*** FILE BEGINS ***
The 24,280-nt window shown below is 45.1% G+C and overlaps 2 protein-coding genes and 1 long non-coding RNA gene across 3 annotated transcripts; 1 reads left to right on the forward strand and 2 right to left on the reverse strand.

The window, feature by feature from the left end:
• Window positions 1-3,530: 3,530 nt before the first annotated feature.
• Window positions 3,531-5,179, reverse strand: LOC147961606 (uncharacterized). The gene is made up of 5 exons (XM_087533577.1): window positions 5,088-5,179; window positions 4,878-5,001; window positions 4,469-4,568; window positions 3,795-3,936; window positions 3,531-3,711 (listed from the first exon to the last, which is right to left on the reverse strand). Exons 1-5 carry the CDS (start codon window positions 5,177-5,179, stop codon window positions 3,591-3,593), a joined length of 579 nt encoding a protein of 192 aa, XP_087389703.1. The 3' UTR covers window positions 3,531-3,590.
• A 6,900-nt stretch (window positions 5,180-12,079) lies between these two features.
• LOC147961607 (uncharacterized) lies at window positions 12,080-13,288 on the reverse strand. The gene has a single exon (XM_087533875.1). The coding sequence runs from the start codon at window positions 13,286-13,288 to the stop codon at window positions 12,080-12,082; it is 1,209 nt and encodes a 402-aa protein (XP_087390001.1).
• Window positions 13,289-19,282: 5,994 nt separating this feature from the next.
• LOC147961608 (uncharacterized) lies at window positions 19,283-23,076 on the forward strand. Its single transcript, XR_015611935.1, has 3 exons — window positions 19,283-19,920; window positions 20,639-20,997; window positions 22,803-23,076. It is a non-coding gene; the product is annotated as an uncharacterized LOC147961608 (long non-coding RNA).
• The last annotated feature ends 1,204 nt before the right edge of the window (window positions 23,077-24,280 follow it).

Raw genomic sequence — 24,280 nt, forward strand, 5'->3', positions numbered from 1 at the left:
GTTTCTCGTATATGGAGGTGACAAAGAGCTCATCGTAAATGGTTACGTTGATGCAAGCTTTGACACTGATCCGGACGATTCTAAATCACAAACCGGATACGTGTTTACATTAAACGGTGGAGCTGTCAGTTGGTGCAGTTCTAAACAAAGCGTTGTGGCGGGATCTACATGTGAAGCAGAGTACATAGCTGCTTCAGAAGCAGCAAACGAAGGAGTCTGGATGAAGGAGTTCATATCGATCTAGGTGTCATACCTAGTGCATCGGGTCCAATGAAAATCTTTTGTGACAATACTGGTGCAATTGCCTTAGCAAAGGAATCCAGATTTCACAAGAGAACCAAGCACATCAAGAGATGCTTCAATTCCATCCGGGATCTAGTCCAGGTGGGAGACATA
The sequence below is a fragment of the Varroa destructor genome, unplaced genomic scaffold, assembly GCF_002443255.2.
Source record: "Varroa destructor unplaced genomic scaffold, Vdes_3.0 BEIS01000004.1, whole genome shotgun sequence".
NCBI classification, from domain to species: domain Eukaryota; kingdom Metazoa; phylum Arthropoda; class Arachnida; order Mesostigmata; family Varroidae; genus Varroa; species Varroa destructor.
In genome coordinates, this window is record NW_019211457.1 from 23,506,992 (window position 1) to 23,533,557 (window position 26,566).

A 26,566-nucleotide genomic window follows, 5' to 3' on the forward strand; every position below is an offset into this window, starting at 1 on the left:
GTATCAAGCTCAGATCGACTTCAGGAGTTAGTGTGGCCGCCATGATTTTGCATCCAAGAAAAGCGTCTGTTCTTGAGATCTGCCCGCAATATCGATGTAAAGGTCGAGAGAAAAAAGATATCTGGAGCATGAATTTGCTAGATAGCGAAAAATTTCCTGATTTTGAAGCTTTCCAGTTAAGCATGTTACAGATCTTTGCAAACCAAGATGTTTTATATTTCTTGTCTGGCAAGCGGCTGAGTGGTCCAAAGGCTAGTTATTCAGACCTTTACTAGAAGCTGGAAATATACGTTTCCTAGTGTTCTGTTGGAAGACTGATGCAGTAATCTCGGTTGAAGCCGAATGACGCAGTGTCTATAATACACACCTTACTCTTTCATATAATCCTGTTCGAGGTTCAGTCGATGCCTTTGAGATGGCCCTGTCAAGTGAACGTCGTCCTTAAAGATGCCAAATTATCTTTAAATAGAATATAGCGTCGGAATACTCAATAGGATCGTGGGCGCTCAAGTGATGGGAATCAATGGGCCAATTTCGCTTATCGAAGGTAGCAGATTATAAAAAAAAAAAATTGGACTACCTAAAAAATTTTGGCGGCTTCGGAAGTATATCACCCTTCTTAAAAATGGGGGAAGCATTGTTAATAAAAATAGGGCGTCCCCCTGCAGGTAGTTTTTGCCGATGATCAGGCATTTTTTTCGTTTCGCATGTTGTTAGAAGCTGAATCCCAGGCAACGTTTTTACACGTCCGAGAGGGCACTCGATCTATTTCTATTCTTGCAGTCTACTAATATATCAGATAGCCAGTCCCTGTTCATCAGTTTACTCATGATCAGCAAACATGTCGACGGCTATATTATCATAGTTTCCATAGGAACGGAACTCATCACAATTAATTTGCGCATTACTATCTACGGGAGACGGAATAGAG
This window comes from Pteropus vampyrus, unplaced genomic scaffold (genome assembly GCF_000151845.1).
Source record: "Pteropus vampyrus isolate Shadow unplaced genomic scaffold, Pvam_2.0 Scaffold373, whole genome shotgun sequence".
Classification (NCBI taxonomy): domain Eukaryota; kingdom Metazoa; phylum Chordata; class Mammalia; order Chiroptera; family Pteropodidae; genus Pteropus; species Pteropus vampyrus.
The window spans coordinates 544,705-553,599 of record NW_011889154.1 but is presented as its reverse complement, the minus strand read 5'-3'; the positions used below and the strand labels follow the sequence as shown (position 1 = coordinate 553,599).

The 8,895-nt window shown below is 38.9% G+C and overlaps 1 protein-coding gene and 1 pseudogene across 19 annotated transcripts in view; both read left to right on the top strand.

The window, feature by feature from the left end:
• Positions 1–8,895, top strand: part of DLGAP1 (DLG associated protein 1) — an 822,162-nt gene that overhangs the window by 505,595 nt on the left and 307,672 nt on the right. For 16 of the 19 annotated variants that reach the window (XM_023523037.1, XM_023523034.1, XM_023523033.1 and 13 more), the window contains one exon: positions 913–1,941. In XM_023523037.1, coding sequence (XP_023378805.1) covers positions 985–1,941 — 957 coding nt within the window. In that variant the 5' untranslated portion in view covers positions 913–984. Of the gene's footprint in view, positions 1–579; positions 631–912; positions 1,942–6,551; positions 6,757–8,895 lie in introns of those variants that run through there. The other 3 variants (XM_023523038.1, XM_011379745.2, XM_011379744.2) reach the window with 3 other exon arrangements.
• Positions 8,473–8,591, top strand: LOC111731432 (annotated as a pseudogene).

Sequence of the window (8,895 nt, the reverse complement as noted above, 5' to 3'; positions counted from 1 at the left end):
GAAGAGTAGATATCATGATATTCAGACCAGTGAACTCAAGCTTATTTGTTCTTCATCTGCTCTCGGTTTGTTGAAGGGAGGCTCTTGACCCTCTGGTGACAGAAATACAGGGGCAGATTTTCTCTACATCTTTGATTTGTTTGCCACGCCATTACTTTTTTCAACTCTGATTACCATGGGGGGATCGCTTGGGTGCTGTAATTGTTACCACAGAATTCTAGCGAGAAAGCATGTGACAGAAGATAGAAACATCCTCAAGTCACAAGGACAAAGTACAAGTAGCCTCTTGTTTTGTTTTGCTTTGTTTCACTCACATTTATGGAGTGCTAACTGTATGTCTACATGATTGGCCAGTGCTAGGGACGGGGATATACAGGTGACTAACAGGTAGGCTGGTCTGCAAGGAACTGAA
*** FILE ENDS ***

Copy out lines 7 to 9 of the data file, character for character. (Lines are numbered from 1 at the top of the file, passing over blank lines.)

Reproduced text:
• Window positions 13,289-19,282: 5,994 nt separating this feature from the next.
• LOC147961608 (uncharacterized) lies at window positions 19,283-23,076 on the forward strand. Its single transcript, XR_015611935.1, has 3 exons — window positions 19,283-19,920; window positions 20,639-20,997; window positions 22,803-23,076. It is a non-coding gene; the product is annotated as an uncharacterized LOC147961608 (long non-coding RNA).
• The last annotated feature ends 1,204 nt before the right edge of the window (window positions 23,077-24,280 follow it).